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Dube making most of chance to impress brass and enjoying every moment while he's doing it

by GEORGE JOHNSON @GJohnsonFlames /

Yes, Dillon Dube was fully aware of flashing so much enamel that any residual glare glinting off the overhead arena lights might've been distracting some of the paid patrons.

That grin, he knew, must've seemed more insistent than Heath Ledger's Why-So-Seriousssssss? turn as the Joker.

Couldn't help himself. 

Hey, no apologies needed.

"I know it's just exhibition for the vets,'' acknowledged the Cochrane-reared kid of Monday's eye-catching audition in the southern end of the annual September split-squad doubleheader at the Scotiabank Saddledome.

"Old hat. Nothing special. For me, this is where it all starts. So cool playing in a packed building in pre-season.

"And this building.

"I came to so many games here as a fan.

"When the puck dropped, sitting on the bench, I was just smiling away.

"Actually, couldn't stop smiling.

"Guys were probably wondering what was the matter with me. Probably looked like I was still up in the stands.

"But I had to snap out of it, pull myself together and realize I was playing."

Didn't play half bad under the circumstances, either.

When the Flames whittled their training-camp roster down by 21 only 16 or so hours later, lopping outright or re-assigning to either AHL Stockton or junior ports of call, Dube's name was not on that list.

He'd shown enough, created enough curiosity, to warrant at least a second peek.

Initial objective met.

The year just passed, of course, turned into a head-spinning whirlwind for the Kelowna Rockets' flagship left-winger. Being drafted by the Flames in 2016 kicked it all off, followed by a star turn at the Young Stars Classic in Penticton, then an unfortunate injury during his first-ever NHL exhibition tilt, sidelining him over the first month of the WHL season.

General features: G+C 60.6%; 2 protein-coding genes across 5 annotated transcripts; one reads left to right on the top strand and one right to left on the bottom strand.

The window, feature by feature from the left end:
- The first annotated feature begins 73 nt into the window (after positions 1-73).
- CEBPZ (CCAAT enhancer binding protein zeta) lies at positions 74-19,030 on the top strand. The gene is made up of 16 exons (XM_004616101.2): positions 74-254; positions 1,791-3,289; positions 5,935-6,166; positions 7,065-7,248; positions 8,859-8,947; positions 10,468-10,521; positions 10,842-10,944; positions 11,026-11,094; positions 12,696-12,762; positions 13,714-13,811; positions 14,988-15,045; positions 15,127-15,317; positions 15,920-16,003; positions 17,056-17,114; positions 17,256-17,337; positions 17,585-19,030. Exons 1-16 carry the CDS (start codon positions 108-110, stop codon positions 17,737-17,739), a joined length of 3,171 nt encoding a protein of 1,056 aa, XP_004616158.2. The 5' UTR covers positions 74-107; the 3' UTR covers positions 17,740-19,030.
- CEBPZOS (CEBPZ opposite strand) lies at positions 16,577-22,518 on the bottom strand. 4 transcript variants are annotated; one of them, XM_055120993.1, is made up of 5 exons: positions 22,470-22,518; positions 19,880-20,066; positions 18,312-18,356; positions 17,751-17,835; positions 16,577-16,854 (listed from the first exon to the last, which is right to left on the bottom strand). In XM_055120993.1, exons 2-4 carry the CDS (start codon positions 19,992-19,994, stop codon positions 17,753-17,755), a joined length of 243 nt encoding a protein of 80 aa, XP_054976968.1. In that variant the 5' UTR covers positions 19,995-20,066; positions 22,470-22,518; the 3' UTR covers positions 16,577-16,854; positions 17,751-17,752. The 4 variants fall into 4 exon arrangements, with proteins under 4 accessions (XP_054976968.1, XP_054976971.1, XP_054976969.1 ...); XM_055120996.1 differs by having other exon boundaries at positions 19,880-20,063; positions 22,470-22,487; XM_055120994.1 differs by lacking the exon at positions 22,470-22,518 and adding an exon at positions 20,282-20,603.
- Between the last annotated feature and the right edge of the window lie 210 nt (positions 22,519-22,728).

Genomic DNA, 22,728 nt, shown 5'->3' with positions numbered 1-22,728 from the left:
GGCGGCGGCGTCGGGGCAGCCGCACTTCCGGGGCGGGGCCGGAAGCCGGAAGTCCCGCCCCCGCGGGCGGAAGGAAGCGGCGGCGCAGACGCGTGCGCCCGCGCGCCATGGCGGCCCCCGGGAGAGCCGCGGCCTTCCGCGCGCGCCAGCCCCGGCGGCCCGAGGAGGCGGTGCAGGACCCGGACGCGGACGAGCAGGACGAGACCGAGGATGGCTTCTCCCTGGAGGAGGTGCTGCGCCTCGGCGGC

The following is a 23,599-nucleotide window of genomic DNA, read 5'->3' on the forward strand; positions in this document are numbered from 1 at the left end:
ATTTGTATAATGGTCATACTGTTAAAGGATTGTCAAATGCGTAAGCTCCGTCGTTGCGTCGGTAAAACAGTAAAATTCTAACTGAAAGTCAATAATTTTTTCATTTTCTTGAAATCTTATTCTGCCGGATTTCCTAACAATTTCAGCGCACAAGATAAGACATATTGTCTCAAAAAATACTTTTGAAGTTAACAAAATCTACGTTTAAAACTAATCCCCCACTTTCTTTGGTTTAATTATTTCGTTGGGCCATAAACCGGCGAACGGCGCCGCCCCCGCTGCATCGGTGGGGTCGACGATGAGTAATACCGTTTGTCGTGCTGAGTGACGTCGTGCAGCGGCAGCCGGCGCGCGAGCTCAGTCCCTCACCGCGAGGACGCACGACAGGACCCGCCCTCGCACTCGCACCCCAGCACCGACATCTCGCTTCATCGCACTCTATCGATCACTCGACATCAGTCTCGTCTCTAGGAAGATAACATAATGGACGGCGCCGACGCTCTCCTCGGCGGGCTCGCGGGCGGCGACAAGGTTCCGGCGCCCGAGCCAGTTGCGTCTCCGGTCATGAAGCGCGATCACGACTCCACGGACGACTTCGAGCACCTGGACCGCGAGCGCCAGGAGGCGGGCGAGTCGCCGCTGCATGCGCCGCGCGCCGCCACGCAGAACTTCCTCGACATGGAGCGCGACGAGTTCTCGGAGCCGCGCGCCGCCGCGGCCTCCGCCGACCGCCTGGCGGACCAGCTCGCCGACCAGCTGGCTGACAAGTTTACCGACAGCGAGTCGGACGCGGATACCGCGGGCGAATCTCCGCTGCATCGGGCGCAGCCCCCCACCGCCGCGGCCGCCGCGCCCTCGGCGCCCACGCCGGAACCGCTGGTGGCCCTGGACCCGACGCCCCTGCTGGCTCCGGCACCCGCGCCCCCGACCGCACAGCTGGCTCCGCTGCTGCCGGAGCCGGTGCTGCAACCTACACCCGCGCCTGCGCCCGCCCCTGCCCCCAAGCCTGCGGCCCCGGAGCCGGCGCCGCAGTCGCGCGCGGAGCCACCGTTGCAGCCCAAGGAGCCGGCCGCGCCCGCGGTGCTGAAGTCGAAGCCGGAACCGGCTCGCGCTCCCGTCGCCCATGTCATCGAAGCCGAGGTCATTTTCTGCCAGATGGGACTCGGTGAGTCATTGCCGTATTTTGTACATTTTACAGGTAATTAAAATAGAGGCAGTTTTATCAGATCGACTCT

There followed a one-game look-see at AHL playoff time with the Stockton Heat after the Rockets had been eliminated from the post-season. The year was highlighted, naturally, by a world junior gold-medal game appearance with Canada at the Montreal/Toronto-hosted championships.

Enough to take a fella's breath away.

Monday, Dube's licketysplit, verve and playmaking ability - an assist on Mark Jankowski's late goal filed as Exhibit A - stood out against the Oilers.

"He was good,'' praised head coach Glen Gulutzan following the 5-4 loss. "Great skater. I thought he made some things happen. He got caught a little bit, all these penalties. I thought he made the most of his shifts when he got them because we were running our powerplay units."

The stop-start, restricted-flow was, Dube conceded, difficult to process.

"It was tough with the limited ice time. I don't expect to be on the powerplay or anything so I just tried to make the most of every shift I had.

"Obviously it was the first game of the year with that new rule. They have to call it, the (slashing) was getting crazy, but things settled down and started rolling towards the end.

"When I got out there I just did my best. As easy as that sounds, it was tough.

"I felt I kinda battled my way through the game. As I said, I think it got better for me as it went along.

"I did my best. That's all you can do and hope they like what they see.

"To be able to play in front of my family is pretty surreal."

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